A salon transforming dream to reality in rural Tanzania

29th August 2018

After completing business and entrepreneurship education programme delivered by Raleigh Tanzania International Citizen Service (ICS) volunteers in 2017, Chrisper John now runs her own hairdressing salon in the village. One year after completing her initial training, Chrisper participated in a second Raleigh-led programme designed to provide follow-up business support to her now well established business. A team of volunteers and Raleigh Tanzania alumni spent a week in Kisanga village working with Chrisper and other local business owners. In meeting Chrisper they met an motivated and successful woman who wants to share her skills with other young women who want to start their own business.

Chrisper John is the eldest of six siblings. She grew up in a village in the region of Iringa and now lives in Kisanga, Morogoro Region. Until 2017, Chrisper was a housewife like many women in Kisanga village. She lives with her husband Albert and their four children; two boys and two girls. Last year, volunteers participating in Raleigh Tanzania’s International Citizen Service (ICS) programme spent 3 months in Kisanga village delivering Raleigh’s rural youth livelihoods programme. This programme is a business and entrepreneurship education programme open to all community members but with a specific focus on engaging community youth. Chrisper John was one of the people who participated in the programme. She used the skills she learnt and developed to establish her own hair-dressing salon.

“I had a vision to start the business before, but I didn’t get chance to that until Raleigh trained us.  After I was given the grant, my dream came true.”


Chrisper John in her salon


“It is good for people to start up businesses because it will help them to earn money and support their families. I was a home-mama and I had nothing to contribute to my family financially. Now I have the ability to support my family.”

This year, Chrisper, and 11 other local business owners who had previously completed Raleigh’s business and entrepreneurship training in 2017, spent a week working with volunteers and Raleigh Tanzania’s Livelihooods programme alumni network. The objective of the week was to provide essential business support to these local businesses. The volunteers worked with each business owner individually to review their first year in business and offer bespoke advice and training. This programme aims to offer these successful entrepreneurs an opportunity to develop their business further.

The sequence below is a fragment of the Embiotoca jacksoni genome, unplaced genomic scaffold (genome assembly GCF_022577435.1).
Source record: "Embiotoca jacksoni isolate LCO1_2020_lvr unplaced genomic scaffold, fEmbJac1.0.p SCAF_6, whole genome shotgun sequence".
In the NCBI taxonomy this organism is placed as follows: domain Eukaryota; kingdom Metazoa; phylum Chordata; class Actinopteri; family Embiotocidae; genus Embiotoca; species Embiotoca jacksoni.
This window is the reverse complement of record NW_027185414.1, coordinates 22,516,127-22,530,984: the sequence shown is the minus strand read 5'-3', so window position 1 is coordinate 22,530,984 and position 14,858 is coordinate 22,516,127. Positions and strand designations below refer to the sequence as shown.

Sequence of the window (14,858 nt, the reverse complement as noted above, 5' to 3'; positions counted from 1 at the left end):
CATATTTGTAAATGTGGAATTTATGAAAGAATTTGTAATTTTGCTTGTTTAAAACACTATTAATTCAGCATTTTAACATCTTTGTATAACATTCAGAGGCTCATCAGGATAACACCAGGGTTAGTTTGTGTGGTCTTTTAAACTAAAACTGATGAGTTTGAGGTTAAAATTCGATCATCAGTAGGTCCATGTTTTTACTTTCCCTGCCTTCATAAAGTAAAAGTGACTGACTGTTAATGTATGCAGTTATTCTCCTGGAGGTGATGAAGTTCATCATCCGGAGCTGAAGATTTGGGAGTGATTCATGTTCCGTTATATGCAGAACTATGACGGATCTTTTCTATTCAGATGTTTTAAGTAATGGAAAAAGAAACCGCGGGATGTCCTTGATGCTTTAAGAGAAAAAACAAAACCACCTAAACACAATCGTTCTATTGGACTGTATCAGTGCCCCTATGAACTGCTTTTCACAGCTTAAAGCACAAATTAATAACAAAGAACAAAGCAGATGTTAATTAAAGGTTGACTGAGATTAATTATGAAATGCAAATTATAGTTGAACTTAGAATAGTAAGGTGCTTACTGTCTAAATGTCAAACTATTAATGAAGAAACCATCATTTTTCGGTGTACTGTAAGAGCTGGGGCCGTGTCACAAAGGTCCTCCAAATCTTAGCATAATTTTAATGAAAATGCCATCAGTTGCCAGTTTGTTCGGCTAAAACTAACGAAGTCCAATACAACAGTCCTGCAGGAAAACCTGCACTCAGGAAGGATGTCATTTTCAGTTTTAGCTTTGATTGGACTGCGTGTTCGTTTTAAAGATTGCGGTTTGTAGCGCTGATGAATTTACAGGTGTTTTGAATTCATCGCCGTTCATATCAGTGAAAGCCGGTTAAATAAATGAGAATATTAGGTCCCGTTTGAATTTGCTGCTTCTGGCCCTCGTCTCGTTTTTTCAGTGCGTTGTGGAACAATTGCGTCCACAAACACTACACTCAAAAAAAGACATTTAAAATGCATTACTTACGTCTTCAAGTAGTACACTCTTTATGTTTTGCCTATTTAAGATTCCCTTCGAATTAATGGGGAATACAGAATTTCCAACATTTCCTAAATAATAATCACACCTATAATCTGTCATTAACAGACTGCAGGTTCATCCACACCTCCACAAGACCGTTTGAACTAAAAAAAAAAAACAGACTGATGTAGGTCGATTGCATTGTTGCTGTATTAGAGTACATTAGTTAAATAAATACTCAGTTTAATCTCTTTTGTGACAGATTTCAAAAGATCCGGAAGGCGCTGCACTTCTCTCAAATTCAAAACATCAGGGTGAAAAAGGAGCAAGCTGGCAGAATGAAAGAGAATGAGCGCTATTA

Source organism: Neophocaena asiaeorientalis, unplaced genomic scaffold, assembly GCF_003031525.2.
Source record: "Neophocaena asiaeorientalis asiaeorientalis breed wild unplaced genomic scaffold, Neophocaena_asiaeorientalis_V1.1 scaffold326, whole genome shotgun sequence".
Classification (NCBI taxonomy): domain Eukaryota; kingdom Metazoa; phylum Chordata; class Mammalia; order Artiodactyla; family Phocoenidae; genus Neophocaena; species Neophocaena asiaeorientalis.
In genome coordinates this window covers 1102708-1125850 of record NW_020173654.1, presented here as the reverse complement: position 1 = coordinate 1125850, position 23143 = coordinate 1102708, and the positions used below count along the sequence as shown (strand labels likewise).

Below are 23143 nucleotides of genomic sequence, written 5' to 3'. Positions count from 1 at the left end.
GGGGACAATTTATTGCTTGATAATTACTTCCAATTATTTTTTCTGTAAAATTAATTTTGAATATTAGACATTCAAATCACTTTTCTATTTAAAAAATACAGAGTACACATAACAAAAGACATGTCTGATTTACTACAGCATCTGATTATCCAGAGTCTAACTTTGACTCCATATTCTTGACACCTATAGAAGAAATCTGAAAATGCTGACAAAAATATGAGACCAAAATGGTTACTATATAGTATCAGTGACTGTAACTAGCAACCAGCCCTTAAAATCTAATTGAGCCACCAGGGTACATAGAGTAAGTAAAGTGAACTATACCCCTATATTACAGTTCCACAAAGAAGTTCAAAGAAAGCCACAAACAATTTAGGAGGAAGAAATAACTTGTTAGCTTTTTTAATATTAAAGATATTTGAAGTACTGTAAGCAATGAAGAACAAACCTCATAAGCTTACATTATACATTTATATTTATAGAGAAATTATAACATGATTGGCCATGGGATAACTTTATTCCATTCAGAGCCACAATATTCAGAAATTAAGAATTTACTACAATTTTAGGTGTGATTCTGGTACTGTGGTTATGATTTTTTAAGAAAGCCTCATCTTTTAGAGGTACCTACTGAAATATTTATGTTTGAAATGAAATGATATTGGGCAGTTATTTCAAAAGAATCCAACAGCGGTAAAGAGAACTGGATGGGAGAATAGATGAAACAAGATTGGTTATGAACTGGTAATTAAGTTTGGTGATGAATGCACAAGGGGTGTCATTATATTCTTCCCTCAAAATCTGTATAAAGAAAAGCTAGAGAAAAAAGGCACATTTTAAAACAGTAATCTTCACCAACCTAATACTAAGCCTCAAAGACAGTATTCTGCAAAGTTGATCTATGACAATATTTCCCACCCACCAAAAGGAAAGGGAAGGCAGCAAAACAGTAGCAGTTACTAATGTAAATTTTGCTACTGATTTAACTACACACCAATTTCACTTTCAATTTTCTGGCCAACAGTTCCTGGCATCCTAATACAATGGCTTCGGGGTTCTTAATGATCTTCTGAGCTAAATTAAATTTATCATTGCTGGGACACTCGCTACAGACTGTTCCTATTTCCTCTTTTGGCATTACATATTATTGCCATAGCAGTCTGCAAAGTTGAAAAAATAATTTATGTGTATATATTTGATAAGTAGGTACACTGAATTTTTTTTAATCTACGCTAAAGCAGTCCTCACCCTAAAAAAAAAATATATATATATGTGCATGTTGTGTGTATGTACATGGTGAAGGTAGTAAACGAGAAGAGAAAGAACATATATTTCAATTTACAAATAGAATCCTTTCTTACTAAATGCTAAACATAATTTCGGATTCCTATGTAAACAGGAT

“It was a great opportunity to work with these volunteers because we gained new knowledge and skills. I learned different skills on business management like working out cashflow. I also learned how to save more efficiently and especially on finding alternative sources of finance.”

Sharing skills

Chrisper has not only been learning ways in which she can improve her own business model, but she has also developed the drive to help other young entrepreneurs.

“Now I will be able to help young entrepreneurs by sharing my knowledge and business skills. Most small entrepreneurs in rural Tanzania lack knowledge on business management so this is the area that I will try to support them on.”

In the past three years alone 1,924 young entrepreneurs like Chrisper John have successfully completed the Raleigh rural youth livelihoods programme in Tanzania. 812 of them have set up enterprises with seed funding from Raleigh. This programme is one way in which Raleigh Tanzania is providing follow-up support for these newly established businesses, and is part of our sustainable approach to supporting the development of rural youth livelihoods in Tanzania.

Words by Communications Officer Lou McGowan.

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